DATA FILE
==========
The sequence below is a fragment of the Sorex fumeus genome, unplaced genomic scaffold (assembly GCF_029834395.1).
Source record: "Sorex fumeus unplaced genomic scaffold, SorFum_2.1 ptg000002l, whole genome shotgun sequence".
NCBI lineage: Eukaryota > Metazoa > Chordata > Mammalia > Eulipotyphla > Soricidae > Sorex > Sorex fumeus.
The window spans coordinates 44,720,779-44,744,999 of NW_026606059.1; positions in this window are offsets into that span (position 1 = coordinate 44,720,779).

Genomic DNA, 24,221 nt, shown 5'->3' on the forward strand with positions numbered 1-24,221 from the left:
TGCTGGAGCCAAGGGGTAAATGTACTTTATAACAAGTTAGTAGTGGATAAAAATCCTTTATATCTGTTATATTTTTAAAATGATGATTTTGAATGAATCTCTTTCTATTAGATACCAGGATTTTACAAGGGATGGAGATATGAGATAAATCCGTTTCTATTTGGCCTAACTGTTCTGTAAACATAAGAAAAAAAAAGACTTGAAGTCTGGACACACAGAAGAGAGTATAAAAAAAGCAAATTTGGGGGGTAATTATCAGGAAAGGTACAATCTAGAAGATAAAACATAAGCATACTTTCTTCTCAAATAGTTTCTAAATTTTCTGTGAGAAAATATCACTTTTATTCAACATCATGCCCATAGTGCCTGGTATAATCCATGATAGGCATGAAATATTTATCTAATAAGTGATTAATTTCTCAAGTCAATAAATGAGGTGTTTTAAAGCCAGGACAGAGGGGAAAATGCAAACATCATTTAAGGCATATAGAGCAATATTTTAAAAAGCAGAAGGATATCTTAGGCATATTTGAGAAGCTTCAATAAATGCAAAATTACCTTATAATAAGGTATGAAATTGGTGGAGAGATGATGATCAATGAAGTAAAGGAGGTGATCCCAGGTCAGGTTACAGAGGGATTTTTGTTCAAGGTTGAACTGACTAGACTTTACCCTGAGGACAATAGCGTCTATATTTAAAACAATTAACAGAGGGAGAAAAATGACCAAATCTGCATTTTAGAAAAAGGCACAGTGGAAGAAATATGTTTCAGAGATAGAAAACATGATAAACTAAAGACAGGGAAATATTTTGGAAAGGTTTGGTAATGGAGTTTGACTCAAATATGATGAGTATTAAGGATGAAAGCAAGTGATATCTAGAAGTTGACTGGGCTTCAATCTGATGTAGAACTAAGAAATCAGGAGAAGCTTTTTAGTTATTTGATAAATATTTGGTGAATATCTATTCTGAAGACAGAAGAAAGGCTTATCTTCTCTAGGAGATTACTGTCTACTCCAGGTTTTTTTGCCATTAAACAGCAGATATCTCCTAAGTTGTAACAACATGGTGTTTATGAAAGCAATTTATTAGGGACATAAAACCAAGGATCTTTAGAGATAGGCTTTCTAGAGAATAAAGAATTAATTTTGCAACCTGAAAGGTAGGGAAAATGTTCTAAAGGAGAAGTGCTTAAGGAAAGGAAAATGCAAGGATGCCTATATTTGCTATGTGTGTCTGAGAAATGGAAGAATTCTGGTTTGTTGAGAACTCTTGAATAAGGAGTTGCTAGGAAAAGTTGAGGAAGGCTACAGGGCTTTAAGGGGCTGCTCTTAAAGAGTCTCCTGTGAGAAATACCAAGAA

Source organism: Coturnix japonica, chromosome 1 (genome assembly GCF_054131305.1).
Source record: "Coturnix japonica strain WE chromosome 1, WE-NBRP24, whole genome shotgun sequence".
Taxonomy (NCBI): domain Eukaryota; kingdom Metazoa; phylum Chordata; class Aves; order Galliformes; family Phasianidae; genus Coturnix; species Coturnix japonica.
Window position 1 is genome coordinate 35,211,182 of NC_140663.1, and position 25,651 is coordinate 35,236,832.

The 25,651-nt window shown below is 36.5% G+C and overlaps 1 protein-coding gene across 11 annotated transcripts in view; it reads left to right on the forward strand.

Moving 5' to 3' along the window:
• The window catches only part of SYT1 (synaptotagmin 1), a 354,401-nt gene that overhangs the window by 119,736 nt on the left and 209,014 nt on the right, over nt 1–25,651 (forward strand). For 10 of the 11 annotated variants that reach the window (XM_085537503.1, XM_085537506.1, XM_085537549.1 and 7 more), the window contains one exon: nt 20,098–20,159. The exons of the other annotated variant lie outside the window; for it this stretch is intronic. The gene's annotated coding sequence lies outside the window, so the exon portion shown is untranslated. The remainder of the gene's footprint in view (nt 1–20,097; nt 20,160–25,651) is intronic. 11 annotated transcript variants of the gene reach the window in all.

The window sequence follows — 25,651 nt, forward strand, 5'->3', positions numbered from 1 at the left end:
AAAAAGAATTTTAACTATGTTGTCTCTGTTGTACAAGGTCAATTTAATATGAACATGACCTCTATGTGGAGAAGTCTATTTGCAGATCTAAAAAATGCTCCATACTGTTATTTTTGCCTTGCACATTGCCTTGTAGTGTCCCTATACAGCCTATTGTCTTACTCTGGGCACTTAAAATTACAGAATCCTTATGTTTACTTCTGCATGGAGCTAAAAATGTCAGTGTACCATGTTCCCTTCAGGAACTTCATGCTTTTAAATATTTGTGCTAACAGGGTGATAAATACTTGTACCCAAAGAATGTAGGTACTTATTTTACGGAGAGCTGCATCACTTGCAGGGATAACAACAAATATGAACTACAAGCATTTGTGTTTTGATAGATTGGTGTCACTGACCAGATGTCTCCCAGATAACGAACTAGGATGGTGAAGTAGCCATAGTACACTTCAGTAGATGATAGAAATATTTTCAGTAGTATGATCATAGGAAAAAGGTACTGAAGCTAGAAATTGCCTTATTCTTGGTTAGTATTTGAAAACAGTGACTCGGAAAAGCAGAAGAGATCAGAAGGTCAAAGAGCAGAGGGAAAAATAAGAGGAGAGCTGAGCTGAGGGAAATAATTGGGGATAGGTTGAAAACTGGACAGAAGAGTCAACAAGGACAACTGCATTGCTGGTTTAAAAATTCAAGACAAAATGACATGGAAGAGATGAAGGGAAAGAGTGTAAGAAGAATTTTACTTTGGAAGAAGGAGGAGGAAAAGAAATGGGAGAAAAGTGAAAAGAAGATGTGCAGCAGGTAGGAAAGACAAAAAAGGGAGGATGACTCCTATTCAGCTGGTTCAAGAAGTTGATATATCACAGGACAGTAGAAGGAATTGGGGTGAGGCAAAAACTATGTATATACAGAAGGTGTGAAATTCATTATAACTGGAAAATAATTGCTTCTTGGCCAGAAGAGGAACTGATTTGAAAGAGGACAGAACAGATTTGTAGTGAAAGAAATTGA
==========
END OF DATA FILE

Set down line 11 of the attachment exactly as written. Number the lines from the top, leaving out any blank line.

The 25,651-nt window shown below is 36.5% G+C and overlaps 1 protein-coding gene across 11 annotated transcripts in view; it reads left to right on the forward strand.